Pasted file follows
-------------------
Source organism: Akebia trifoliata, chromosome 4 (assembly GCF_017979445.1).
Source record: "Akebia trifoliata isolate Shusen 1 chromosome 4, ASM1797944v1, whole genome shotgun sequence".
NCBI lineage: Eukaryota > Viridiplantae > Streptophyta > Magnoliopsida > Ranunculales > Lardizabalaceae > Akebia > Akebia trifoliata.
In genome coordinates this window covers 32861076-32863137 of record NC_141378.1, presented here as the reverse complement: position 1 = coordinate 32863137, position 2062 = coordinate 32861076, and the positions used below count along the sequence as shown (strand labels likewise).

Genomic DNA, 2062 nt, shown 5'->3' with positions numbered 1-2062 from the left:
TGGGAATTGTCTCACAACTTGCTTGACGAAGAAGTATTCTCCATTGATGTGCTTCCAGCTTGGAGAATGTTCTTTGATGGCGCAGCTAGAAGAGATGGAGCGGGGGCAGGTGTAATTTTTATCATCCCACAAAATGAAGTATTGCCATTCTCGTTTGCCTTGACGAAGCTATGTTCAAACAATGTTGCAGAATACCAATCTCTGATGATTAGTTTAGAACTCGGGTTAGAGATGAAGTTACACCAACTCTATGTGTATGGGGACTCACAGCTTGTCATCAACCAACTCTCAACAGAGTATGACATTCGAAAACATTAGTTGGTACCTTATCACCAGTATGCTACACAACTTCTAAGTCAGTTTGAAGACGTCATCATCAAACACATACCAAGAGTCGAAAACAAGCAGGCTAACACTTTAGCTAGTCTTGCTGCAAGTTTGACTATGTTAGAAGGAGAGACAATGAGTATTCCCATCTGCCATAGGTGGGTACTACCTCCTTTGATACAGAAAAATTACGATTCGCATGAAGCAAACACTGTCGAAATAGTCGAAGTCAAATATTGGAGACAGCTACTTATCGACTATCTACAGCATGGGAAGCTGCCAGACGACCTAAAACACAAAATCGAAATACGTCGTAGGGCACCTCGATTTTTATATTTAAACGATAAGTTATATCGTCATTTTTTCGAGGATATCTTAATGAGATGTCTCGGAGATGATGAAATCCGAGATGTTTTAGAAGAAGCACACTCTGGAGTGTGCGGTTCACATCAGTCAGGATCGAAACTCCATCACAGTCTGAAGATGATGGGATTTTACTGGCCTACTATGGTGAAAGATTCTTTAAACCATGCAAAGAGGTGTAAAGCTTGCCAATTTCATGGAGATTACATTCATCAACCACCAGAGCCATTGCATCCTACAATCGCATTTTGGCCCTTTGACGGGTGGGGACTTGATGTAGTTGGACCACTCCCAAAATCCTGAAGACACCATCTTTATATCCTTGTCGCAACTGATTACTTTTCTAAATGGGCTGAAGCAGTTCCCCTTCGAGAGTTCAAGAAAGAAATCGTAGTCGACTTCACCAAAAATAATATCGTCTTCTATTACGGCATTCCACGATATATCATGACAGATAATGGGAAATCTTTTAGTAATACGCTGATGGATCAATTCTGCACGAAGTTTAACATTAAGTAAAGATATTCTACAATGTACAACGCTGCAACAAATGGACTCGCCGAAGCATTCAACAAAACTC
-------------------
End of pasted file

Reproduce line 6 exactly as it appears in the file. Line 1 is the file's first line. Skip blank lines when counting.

TGGGAATTGTCTCACAACTTGCTTGACGAAGAAGTATTCTCCATTGATGTGCTTCCAGCTTGGAGAATGTTCTTTGATGGCGCAGCTAGAAGAGATGGAGCGGGGGCAGGTGTAATTTTTATCATCCCACAAAATGAAGTATTGCCATTCTCGTTTGCCTTGACGAAGCTATGTTCAAACAATGTTGCAGAATACCAATCTCTGATGATTAGTTTAGAACTCGGGTTAGAGATGAAGTTACACCAACTCTATGTGTATGGGGACTCACAGCTTGTCATCAACCAACTCTCAACAGAGTATGACATTCGAAAACATTAGTTGGTACCTTATCACCAGTATGCTACACAACTTCTAAGTCAGTTTGAAGACGTCATCATCAAACACATACCAAGAGTCGAAAACAAGCAGGCTAACACTTTAGCTAGTCTTGCTGCAAGTTTGACTATGTTAGAAGGAGAGACAATGAGTATTCCCATCTGCCATAGGTGGGTACTACCTCCTTTGATACAGAAAAATTACGATTCGCATGAAGCAAACACTGTCGAAATAGTCGAAGTCAAATATTGGAGACAGCTACTTATCGACTATCTACAGCATGGGAAGCTGCCAGACGACCTAAAACACAAAATCGAAATACGTCGTAGGGCACCTCGATTTTTATATTTAAACGATAAGTTATATCGTCATTTTTTCGAGGATATCTTAATGAGATGTCTCGGAGATGATGAAATCCGAGATGTTTTAGAAGAAGCACACTCTGGAGTGTGCGGTTCACATCAGTCAGGATCGAAACTCCATCACAGTCTGAAGATGATGGGATTTTACTGGCCTACTATGGTGAAAGATTCTTTAAACCATGCAAAGAGGTGTAAAGCTTGCCAATTTCATGGAGATTACATTCATCAACCACCAGAGCCATTGCATCCTACAATCGCATTTTGGCCCTTTGACGGGTGGGGACTTGATGTAGTTGGACCACTCCCAAAATCCTGAAGACACCATCTTTATATCCTTGTCGCAACTGATTACTTTTCTAAATGGGCTGAAGCAGTTCCCCTTCGAGAGTTCAAGAAAGAAATCGTAGTCGACTTCACCAAAAATAATATCGTCTTCTATTACGGCATTCCACGATATATCATGACAGATAATGGGAAATCTTTTAGTAATACGCTGATGGATCAATTCTGCACGAAGTTTAACATTAAGTAAAGATATTCTACAATGTACAACGCTGCAACAAATGGACTCGCCGAAGCATTCAACAAAACTC